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April 19, 2011

Presidential Rival Challenging Nigerian Election Results

by Scott Stearns

The second-place finisher in Nigeria's presidential election is challenging results that he says were rigged by electoral commission computers. There has been violence in northern states following a vote that most international observers believe was largely free and fair.

Former military ruler Muhammadu Buhari is calling on his supporters to remain calm as his party prepares to challenge the re-election of President Goodluck Jonathan.

"We have commenced consultations at the highest levels to recover your stolen mandate. I would therefore urge you to continue to be patient," said Buhari.

Some Buhari supporters have battled riot police in northern states following the election results, reigniting ethnic and religious violence that has displaced thousands of people, caused an unknown number of deaths and seen both mosques and churches burned. Buhari condemned that violence.

"This act is worse than rigging of the elections," he said. "Information has reached me that, out of frustration, some of you have been destroying your voter cards. This is a very grievous mistake which is not going to solve any of your problems."

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Instead, Buhari is calling on his supporters to remain politically active as his Congress for Progressive Change (CPC) party challenges what he says was electronic vote rigging.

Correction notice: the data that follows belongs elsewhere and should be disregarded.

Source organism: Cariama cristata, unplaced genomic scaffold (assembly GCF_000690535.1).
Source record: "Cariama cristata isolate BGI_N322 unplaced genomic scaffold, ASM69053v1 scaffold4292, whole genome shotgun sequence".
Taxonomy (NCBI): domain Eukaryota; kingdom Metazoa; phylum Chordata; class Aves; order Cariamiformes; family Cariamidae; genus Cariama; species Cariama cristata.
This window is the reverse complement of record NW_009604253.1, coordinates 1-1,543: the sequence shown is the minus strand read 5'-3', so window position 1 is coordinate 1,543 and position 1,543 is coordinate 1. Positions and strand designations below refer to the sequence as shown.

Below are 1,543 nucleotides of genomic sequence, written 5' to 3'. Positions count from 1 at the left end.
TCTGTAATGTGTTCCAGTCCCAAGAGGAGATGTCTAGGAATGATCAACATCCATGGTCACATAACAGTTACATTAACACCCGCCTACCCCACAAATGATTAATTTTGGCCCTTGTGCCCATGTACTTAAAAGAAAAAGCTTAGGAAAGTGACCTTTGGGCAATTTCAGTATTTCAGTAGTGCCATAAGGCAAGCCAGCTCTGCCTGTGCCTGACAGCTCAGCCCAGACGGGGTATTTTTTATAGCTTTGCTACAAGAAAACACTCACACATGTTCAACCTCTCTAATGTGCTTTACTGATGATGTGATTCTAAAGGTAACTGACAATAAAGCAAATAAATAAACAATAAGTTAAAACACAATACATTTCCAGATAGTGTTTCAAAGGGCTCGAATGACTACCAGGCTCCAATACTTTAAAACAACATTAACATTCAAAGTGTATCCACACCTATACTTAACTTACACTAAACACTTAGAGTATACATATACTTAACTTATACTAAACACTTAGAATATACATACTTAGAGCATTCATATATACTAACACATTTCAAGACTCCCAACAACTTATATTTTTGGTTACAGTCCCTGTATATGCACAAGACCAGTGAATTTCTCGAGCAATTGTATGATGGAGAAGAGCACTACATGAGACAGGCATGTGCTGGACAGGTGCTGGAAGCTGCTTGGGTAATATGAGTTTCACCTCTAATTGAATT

"They uncovered in Katsina and Kano that the computer was programmed to cheat us, the CPC, by 40 and 26 percentage respectively," said Buhari.

Katsina and Kano are northern states that Buhari won. He says fraud there was meant to reduce his overall vote total. In southern states that were won by Jonathan, Buhari says fraud was meant to inflate totals for the ruling PDP party.

"In the South-South, six states, and the South-East, five states, in 11 states the turn out physically, you can cross-check from INEC officials who were there, was between 25 and 40 percent," he said. "Yet the results showed that 99 percent, 98 percent, 97 percent of the voters' cards had voted for PDP. And we are collating all this information and confronting INEC with it. And then we will go to court. The party will go to court on this issue."

Nigeria's Independent National Electoral Commission (INEC) has not responded specifically to any of the Buhari campaign's complaints, but an INEC spokesman said candidates who dispute the results are free to challenge them in court.

President Jonathan says the vote was one of the nation's best. He has congratulated his opponents and says the nation expects their continued leadership.

"I have no enemies to fight. Indeed, I reassure Nigerians that we will continue to run a government that is committed to fairness, equity, and justice for all," said Jonathan.

Buhari says the presidential vote was, in his words, "an absolute disaster"  mistakenly validated by election observers who were based largely in the north.

"We are going to prove that it was even the worst because of the sophisticated rigging by using computers," he said. "The way people were disenfranchised especially in South-South, South-East, and part of the South-West."

Electoral commission results show Jonathan avoiding a second-round run-off with Buhari because the president won at least one-quarter of the vote in at least 24 states.

That provision is meant to ensure that a Nigerian president has some degree of national support and is not simply a regional candidate. But the vote broke down along regional lines anyway with President Jonathan winning the south and Buhari winning the north.